Monday, November 21, 2016

Roads Taken

I keep trying – relentlessly trying – to find lighter notes, happier news post-election. So lately I’ve been reflecting on the road trip I took with my sister during our last visit with my mom. Every year – and I intend to do this every year of my whole life forever – Elizabeth and I hop in a car and go someplace. As I’ve mentioned, the one thing about Alaska that screams “Relocate!” is the one-road-north-one-road-south problem. To get anywhere new and exciting, you have to get on an airplane.

My sister and I just get in a car, and New Things after New Things appear to us. The first year, we ended up in Corning, New York, where we made glass mobiles, saw glass art, and tootled around upstate New York.

The following year, we ended up in Burlington, Vermont where we discovered Vermont teddy bears, a little bicycle ferry, and Ben & Jerry’s factory tours.
This year, we went south. Somehow, we ended up in Wilmington, Delaware at the Hagley Museum, which is actually the site of the gunpowder works and family estate of the duPont family. Everything I knew about DuPont I learned at the New York World’s Fair: “Better living through chemistry.” But I had no idea it started with gunpowder.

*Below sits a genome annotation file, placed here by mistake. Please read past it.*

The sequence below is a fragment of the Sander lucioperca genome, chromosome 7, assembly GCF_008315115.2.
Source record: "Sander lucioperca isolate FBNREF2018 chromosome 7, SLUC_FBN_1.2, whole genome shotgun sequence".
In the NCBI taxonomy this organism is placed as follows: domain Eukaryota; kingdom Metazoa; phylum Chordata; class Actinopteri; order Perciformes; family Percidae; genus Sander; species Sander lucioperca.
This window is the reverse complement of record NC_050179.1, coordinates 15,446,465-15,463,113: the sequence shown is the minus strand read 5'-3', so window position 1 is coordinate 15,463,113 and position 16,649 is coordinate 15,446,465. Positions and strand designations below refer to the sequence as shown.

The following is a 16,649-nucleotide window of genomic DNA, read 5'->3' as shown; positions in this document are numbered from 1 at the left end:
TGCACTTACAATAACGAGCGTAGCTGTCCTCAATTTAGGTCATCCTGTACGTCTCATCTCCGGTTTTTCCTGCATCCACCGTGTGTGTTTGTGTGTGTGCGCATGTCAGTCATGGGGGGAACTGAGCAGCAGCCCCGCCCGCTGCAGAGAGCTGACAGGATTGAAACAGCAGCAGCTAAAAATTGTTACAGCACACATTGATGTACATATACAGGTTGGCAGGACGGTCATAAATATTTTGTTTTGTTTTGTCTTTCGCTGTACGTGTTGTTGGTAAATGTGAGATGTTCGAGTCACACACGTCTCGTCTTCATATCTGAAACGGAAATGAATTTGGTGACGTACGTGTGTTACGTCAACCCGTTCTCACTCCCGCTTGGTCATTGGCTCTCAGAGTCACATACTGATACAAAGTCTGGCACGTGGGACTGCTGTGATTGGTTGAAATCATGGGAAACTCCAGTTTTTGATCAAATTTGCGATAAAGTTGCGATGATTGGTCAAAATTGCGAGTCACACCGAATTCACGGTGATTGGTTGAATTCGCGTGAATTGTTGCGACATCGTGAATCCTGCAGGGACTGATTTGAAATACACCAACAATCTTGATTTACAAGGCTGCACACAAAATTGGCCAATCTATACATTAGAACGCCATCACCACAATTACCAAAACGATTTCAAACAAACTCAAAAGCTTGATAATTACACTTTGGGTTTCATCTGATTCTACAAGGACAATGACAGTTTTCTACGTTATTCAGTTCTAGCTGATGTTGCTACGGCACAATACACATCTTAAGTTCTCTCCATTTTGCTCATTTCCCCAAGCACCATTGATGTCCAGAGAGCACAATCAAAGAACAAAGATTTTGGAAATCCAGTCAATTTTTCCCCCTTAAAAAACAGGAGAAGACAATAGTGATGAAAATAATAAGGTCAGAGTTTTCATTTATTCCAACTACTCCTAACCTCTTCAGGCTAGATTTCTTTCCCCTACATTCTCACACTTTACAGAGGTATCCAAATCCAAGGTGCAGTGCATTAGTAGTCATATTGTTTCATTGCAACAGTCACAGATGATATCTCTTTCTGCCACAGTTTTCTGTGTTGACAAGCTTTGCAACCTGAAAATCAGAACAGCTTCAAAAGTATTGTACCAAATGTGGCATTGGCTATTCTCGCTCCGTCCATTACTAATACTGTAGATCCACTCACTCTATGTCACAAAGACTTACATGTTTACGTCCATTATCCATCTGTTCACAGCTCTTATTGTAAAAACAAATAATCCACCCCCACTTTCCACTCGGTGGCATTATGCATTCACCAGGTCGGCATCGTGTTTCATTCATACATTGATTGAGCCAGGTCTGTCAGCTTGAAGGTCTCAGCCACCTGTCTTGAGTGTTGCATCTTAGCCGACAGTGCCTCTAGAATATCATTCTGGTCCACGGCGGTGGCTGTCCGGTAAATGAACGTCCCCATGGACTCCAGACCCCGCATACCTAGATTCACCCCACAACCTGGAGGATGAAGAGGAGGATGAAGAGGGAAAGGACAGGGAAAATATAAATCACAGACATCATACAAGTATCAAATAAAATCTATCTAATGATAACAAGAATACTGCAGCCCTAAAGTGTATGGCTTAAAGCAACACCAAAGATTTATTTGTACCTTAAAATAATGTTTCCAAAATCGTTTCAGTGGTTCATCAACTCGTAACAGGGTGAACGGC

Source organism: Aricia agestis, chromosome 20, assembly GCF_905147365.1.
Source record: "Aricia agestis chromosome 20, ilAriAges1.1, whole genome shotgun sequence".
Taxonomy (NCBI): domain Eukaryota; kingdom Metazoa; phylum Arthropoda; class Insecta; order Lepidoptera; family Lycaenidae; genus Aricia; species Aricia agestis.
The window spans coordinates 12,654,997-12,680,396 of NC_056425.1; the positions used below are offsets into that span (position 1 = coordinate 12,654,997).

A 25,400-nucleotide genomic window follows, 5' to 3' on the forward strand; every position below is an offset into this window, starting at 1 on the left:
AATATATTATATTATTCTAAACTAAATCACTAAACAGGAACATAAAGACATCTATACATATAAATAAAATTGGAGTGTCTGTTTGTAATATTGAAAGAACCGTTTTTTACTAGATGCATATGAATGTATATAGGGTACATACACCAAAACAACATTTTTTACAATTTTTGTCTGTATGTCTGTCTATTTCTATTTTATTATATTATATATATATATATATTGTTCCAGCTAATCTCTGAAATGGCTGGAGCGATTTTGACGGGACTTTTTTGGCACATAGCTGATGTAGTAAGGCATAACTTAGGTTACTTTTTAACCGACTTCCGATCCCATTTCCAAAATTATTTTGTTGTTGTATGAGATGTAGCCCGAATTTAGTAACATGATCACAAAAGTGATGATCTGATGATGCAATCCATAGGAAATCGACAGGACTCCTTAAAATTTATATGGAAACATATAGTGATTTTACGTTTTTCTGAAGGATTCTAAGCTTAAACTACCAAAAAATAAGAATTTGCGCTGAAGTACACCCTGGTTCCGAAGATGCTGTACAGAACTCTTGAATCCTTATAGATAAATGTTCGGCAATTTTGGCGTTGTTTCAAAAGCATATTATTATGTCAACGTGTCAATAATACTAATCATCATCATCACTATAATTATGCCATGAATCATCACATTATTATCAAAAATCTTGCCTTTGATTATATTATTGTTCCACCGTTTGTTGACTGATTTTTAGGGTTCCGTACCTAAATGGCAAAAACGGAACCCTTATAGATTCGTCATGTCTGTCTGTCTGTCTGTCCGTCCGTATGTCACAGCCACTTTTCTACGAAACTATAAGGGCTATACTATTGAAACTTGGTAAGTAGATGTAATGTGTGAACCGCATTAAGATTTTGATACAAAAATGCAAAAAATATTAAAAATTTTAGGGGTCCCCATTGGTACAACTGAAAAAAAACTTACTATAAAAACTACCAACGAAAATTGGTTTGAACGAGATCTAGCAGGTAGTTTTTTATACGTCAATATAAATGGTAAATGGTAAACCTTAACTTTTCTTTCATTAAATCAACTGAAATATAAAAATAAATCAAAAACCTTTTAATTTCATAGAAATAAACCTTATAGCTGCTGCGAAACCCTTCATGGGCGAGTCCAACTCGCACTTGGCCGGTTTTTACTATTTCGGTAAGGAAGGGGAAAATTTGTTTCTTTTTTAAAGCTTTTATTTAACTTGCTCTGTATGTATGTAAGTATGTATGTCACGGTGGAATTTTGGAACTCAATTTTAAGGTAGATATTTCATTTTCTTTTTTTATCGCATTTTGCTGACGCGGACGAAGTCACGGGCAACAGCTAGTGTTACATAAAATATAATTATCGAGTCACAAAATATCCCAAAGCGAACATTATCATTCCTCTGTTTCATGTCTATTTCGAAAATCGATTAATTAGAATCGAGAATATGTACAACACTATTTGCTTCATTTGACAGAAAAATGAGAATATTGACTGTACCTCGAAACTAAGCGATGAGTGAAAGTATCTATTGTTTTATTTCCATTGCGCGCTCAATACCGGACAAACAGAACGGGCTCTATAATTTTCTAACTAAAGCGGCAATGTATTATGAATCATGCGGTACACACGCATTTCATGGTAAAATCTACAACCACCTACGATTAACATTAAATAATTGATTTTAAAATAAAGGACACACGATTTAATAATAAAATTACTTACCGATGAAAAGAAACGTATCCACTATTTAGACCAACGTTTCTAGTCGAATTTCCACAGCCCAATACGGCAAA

As one of the guides said, you can see stately homes and gardens anywhere, but you can’t see waterworks like these anywhere else. Located on the shores of a creek, the whole mechanical operation – the machine shop, the steam engine house – is powered by water, with pulleys running into several buildings.

Gunpowder production began in 1802 and was so crucial during the Civil War that Lincoln staged troops there to protect it. The duPonts only sold to the union, and Gettysburg was only about 100 miles away. Guides and displays told the story of gunpowder production, precautions, and the inevitable explosions.
I fell in love with Hagley. The grounds are so beautiful, and the mechanics of the gears and pulleys so fascinating that I came up with a new dream for myself. Hagley houses a scholar in residence. I asked if they’d ever had an artist in residence. No, they haven’t.

So this is my Next Hope. I can imagine wandering the Hagley grounds with my pencil, sketchbook, and paints. And I know this is the longest of long shots, but even that doesn’t matter because now I have a Next Hope.

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